If Saudi Arabia normalizes ties with the Zionists, it could face a public reaction, such as we have just seen what happened in Libya. The reaction inside Saudi Arabia may not only be in the form of street protests either, which is nerve-racking for the Royal family, specifically Mohammed bin Salman. Unlike the United Arab Emirates (UAE), Saudi Arabia does not have a small collection of citizens who are made extremely wealthy, and Riyadh has the responsibility of managing the top two holiest sites in the Islamic faith; Mecca and Medina. Normalizing ties with the Zionist regime, which illegally occupies the Third Holiest site in Islam, could trigger a massive, even violent, backlash.

Another issue that could come out of Saudi-Israeli normalization, is a deterioration in relations between the KSA and Iran. While Saudi Arabia will not necessarily lose anything from holding back on the decision to normalize ties with the Zionist entity, it could certainly lose big by catapulting itself into the midst of a US-led violent confrontation with the Islamic Republic next door. It is unlikely that Tehran will remain idle in the event that Riyadh normalizes ties with “Tel Aviv”, which may easily rupture the Chinese-negotiated normalization between Iran and Saudi. Beijing is a key international ally and of the utmost importance to the success of the KSA – which seems to be in competition with the UAE for a position of becoming a major world player. China could interpret the normalization move as Saudi Arabia’s way of signaling dependency on the US and also undermining its diplomatic achievement.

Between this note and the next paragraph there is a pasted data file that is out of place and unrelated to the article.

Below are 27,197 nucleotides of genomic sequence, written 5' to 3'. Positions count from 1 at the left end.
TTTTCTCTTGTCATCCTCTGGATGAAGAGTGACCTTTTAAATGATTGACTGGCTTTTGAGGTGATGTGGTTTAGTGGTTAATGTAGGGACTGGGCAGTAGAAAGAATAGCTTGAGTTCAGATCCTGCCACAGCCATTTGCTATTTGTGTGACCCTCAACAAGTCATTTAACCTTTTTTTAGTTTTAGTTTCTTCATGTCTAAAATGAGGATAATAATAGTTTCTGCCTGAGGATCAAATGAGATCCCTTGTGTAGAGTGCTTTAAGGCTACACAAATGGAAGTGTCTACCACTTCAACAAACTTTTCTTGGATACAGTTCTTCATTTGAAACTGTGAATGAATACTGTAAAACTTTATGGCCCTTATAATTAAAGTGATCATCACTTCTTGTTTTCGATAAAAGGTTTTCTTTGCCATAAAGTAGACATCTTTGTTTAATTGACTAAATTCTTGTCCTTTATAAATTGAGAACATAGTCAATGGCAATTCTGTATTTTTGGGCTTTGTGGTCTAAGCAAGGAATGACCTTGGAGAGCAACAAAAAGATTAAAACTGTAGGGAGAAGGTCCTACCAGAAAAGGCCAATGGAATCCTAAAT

If the KSA is to normalize ties, the push will have to come from Riyadh and not Washington, as it did from Abu Dhabi during the former Trump administration. When the Israeli regime demonstrates its inability to keep normalization meetings between top diplomats quiet and seems to be out of the control of their handlers in Washington, it could also create a break in trust with the Saudi side that is allegedly discussing the issue with the US. Again, however, the Biden administration is refusing to act in order to put the Netanyahu government in its place, instead carrying on with their policy of unconditional support for the Zionists.



Robert Inlakesh